...But imagine if someone had changed out your phone book with another one, which looks pretty much the same as before, except that the listings for a few people showed the wrong phone number. That’s essentially what’s happened: Turkish ISPs have set up servers that masquerade as Google’s DNS service.
Just blocking traffic to 220.127.116.11 and 18.104.22.168 is rather a giveway to anyone who sets their computer to use Google’s DNS servers, because DNS simply stops working.
That means that very little will function properly: no websites will be accessible, software updates will probably fail, email and chat won’t work, and although you’d technically be “on” the internet, you’d immediately realise you were also as good as cut off from it.
Redirecting DNS traffic to imposter servers is much sneakier.
As far as you can tell, your traffic to 22.214.171.124 is getting there; DNS replies are coming back; and (as suggested by Google above) almost everything seems to be normal.
This is exactly the approach taken by the infamous DNSChanger malware that dominated security news two years ago.
The malware changed your DNS settings and then mostly told the truth, but occasionally stepped in to misdirect your web traffic to fraudulent sites.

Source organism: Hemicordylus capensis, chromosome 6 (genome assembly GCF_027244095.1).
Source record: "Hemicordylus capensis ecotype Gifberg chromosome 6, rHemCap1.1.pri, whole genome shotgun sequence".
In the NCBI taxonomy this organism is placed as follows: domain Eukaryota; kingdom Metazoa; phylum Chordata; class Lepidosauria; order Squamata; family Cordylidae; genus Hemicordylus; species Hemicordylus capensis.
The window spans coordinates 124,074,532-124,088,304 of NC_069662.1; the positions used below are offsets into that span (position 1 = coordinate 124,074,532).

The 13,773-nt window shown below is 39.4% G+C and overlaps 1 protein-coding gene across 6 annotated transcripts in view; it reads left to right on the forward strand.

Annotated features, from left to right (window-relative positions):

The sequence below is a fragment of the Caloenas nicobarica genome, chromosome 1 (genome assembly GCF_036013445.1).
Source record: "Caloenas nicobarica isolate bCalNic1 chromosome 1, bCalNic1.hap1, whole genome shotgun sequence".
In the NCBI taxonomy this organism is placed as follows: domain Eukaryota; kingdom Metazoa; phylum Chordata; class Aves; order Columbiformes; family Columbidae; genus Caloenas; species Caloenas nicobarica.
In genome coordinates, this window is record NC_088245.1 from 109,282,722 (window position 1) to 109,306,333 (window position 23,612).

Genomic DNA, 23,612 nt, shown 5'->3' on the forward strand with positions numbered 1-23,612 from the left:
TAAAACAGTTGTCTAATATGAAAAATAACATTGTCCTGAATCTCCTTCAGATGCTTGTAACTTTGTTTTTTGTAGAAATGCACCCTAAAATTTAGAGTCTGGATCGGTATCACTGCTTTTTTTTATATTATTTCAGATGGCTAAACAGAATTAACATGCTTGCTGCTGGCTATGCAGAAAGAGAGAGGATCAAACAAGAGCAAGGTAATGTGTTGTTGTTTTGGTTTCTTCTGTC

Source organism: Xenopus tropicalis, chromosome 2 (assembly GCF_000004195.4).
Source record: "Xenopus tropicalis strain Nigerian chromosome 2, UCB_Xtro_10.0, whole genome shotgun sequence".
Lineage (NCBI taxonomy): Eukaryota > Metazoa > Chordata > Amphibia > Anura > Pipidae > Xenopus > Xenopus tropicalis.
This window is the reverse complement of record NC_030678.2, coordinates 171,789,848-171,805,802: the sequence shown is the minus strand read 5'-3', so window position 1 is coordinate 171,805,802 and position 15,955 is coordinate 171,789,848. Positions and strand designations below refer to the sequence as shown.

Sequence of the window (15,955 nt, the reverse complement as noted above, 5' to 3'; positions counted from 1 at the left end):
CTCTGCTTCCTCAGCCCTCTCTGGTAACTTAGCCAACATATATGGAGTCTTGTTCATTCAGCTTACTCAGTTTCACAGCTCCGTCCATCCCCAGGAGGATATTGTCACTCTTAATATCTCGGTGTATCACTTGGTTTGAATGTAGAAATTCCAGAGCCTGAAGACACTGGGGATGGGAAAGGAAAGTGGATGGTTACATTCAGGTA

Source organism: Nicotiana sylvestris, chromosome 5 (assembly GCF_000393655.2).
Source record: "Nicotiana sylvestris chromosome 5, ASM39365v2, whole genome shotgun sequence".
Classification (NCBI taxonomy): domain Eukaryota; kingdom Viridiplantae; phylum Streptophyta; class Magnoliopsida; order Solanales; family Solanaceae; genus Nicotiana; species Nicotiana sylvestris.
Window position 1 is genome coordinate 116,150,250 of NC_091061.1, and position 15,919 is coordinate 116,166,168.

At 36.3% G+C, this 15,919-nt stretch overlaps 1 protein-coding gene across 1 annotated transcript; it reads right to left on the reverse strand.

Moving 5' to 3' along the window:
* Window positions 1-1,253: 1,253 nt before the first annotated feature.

→ This video was geared at a particular DNSChanger-related cutoff time, now well past, so its advice is somewhat dated. But it is still an excellent reminder of why DNS is especially important, and how you can be uninfected yet still affected even after you remove malware from your computer.
What to do?
Dealing with DNS subterfuge is surprisingly hard.
Imagine a DNS server that told the truth 999 times out of 1000, but misdirected you to a carefully constructed imposter site once in every 1000 requests.
Would you back yourself to notice?
That’s one of the reasons the DNSChanger crooks made millions of dollars out of DNS trickery, though happily for the rest of us, at least some of them were caught.
There are a few things you can to help you avoid trickery:
• Use HTTPS (secure HTTP) connections whenever you can, and double-check the certifcates that come back.
This makes forgery harder.
• If your browser supports certificate pinning, you might want to learn more about it.
A rotten ISP might be able to arrange to have fake certificates issued in other websites’ names.
“Pinning” lets websites provide additional information about their certificates, such as who’s allowed to sign them, which makes forgery harder yet again.
• Consider learning how to use Tor, an open source anonymising system.
A large number of volunteers around the world allow their computers and bandwidth to be used to bounce around other users’ traffic randomly so it emerges onto the internet in some unpredictable spot.
But before you start using Tor, remember that it isn’t a panacea.
Firstly, you might be breaking the law in your jurisdiction.
Secondly, what you do with Tor is largely anonymous and therefore confidential (though not entirely so), but the fact that you are using Tor is hard to disguise.
In other words, by taking steps to keep a low profile online, and to avoid surveillance, censorship, or geographical web blocking…
…you may ironically end up drawing attention to yourself.